Peterson argues that the body cameras of some of the cops with whom Watkins interacted will show her trying to prevent damage (though, as noted, Peterson’s explanation for Watkins’ description of the beauty of breaching the Capitol is utterly inconsistent with the actual comments Watkins made, which framed that beauty specifically in terms of fighting cops).
Peterson’s argument here is important, and it will be very compelling for those Oath Keeper defendants who didn’t leave tracks of messages describing efforts to train a militia to take out the federal government even before Trump’s incitement to violence cited by the defense started. While there might be evidence from other Oath Keepers the government is investigating (remember there is a busload of Oath Keepers from NC who were coordinating with the charged co-conspirators, along with the Quick Reaction Force ready to bring additional weapons, as well as a few more known Oath Keepers who directly confronted cops), nothing in the record thus far shows The Stack had a direct role in the damage to the Capitol.
Compare with the Proud Boys to understand the significance of this. In that case, Dominic Pezzola, in fairly obvious coordination with others, was the very first person to break a window allowing the breach of the Capitol. While the other Proud Boys are not yet charged in a conspiracy with Pezzola, there’s every likelihood they will be, in which case a claim that they worked together to break that window will be reasonable and detention claims based on that property damage against co-conspirators substantiated.
In the apparent Proud Boys plot to breach the Capitol and delay the vote count, breaking that window was a fundamental part of the conspiracy.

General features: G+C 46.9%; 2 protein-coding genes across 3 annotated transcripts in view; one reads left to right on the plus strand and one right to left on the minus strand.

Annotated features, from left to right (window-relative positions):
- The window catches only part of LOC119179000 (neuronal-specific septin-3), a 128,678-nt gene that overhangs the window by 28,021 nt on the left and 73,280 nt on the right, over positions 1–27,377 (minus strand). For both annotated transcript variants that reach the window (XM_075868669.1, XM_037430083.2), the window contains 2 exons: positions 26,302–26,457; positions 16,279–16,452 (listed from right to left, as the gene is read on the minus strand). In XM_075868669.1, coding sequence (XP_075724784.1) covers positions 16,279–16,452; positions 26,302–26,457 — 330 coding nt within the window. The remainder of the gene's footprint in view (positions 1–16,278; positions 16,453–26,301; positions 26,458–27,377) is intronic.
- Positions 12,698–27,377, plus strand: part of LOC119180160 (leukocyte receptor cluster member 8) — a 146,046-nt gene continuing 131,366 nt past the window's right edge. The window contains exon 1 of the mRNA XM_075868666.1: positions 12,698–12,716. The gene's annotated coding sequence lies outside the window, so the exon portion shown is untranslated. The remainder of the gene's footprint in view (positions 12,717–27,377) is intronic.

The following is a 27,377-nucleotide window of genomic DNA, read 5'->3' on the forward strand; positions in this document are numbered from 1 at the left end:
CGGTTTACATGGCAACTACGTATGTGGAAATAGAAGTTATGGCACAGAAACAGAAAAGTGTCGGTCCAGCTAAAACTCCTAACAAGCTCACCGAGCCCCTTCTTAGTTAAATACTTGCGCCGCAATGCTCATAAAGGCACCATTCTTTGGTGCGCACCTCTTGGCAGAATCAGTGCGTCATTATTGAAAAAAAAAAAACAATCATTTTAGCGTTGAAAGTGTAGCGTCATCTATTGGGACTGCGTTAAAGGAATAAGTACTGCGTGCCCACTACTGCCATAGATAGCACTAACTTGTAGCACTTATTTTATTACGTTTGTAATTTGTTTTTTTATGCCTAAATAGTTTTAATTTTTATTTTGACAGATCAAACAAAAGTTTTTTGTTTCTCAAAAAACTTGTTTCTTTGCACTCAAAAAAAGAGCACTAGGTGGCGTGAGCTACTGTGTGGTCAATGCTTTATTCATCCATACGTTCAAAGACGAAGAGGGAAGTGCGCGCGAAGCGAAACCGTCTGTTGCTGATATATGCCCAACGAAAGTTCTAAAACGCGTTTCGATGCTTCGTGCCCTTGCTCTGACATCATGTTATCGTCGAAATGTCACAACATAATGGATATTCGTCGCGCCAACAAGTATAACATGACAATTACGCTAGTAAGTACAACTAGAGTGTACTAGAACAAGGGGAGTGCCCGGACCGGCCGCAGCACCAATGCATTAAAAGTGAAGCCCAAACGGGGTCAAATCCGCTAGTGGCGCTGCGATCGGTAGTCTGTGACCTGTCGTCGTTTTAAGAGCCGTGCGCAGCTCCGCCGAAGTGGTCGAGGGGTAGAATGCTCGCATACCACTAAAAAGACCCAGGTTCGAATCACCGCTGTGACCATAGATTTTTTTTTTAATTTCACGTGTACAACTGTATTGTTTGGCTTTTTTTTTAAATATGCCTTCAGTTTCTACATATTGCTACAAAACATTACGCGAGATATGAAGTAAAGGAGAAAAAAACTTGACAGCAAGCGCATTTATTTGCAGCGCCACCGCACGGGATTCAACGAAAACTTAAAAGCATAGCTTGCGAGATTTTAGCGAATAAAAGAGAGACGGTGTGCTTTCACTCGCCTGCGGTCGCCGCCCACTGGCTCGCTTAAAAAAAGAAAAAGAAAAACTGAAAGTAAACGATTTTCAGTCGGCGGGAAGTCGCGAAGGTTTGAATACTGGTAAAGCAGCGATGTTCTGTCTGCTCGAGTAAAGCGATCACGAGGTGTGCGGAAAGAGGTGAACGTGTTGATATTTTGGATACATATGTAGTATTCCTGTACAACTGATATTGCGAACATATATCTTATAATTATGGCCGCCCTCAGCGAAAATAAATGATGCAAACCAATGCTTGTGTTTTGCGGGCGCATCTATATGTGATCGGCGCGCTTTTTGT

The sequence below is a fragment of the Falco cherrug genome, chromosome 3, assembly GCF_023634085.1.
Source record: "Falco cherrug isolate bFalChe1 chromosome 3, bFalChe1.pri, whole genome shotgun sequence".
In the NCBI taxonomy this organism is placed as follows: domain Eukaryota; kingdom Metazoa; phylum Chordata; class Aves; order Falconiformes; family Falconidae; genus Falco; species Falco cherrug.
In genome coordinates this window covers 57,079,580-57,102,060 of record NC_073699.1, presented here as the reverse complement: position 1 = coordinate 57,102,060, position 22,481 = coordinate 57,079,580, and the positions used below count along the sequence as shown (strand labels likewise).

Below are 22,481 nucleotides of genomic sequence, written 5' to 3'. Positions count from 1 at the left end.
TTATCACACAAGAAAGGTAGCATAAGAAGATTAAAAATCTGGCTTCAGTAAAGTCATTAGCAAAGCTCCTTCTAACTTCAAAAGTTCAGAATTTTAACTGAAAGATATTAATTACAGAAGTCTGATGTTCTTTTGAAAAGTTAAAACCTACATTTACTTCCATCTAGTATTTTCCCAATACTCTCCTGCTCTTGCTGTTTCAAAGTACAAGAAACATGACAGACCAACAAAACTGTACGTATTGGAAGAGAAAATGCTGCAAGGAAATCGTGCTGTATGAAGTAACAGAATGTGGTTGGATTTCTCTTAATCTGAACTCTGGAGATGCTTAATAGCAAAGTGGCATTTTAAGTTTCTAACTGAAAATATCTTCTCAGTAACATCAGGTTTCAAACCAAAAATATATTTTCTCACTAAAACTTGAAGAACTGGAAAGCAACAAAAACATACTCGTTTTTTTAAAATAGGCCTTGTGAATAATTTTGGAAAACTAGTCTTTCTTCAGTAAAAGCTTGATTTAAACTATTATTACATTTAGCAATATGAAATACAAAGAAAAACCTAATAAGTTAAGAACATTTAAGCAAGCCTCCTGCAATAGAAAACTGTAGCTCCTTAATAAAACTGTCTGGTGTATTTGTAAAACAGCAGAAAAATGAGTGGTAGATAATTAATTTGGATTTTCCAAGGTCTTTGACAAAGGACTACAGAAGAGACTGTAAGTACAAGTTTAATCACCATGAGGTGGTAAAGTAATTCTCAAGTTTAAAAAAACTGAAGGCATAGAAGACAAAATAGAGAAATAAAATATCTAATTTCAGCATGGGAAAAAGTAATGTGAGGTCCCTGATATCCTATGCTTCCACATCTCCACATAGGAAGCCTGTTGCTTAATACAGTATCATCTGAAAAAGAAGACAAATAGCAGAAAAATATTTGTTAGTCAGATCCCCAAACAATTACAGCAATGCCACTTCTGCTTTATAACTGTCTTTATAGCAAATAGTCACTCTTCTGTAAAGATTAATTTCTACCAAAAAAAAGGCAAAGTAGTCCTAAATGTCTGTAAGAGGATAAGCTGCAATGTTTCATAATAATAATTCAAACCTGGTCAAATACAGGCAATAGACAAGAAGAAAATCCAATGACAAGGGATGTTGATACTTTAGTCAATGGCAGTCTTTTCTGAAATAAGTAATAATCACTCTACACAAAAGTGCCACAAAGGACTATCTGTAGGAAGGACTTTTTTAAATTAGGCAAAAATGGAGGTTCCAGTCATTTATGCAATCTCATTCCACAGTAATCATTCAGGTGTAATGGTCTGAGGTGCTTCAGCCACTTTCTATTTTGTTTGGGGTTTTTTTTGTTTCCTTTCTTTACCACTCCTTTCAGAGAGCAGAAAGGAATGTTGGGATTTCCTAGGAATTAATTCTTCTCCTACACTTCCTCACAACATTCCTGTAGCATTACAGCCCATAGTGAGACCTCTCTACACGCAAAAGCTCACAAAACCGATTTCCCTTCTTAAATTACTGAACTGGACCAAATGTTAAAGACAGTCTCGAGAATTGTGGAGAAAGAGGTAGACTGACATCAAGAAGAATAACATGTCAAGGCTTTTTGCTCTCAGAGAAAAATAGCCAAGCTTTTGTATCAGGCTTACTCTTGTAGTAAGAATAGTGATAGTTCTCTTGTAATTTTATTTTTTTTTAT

This is the same problem the government has — and will face on appeal — with Zip Tie Guy Eric Munchel and his mother, Lisa Eisenhart. While mother and son clearly had intent to obstruct the counting of the vote and Munchel came armed with a taser, there’s no evidence that they were working in concert with those who committed the violence or did the damage to the Capitol.
In both the Munchel case and the Oath Keepers case, the government might believe or might have believed they could rely on another terrorism enhancement, attempted kidnapping of congressional or cabinet targets (18 USC 351), kidnapping of Presidential staff (18 USC 1751a) or hostage taking (18 USC 1203). The government has argued, for example, that Munchel and his mom are the only ones who saw the Capitol Police zip ties sitting out in public and seized them, after which Munchel headed to where the vote was being counted in the Senate chamber, supporting a supposition he would have detained Senators if he had had the chance.
One of the Oath Keepers on the Zello channel Watkins was using (it’s unclear whether the government has IDed this person yet) told her she was executing a citizens arrest based on probable cause for treason and election fraud, implying a plan to detain members of Congress.
An individual directed, “You are executing citizen’s arrest. Arrest this assembly, we have probable cause for acts of treason, election fraud.” WATKINS responded, “We are in the mezzanine. We are in the main dome right now. We are rocking it. They are throwing grenades, they are fricking shooting people with paint balls. But we are in here.” An individual responded to WATKINS, telling her to be safe, and stated, “Get it, Jess. Do your fucking thing. This is what we fucking [unintelligible] up for. Everything we fucking trained for.”
That is, in both cases, there’s reason to suspect the intent was to detain members of Congress — possibly even Mike Pence himself — but that hasn’t been charged against either Munchel and his mom or the Oath Keepers.
The government also may have reason to believe the Oath Keepers conspiracy will ultimately merge with the Proud Boys conspiracy, putting the former on the hook for the violence of the latter.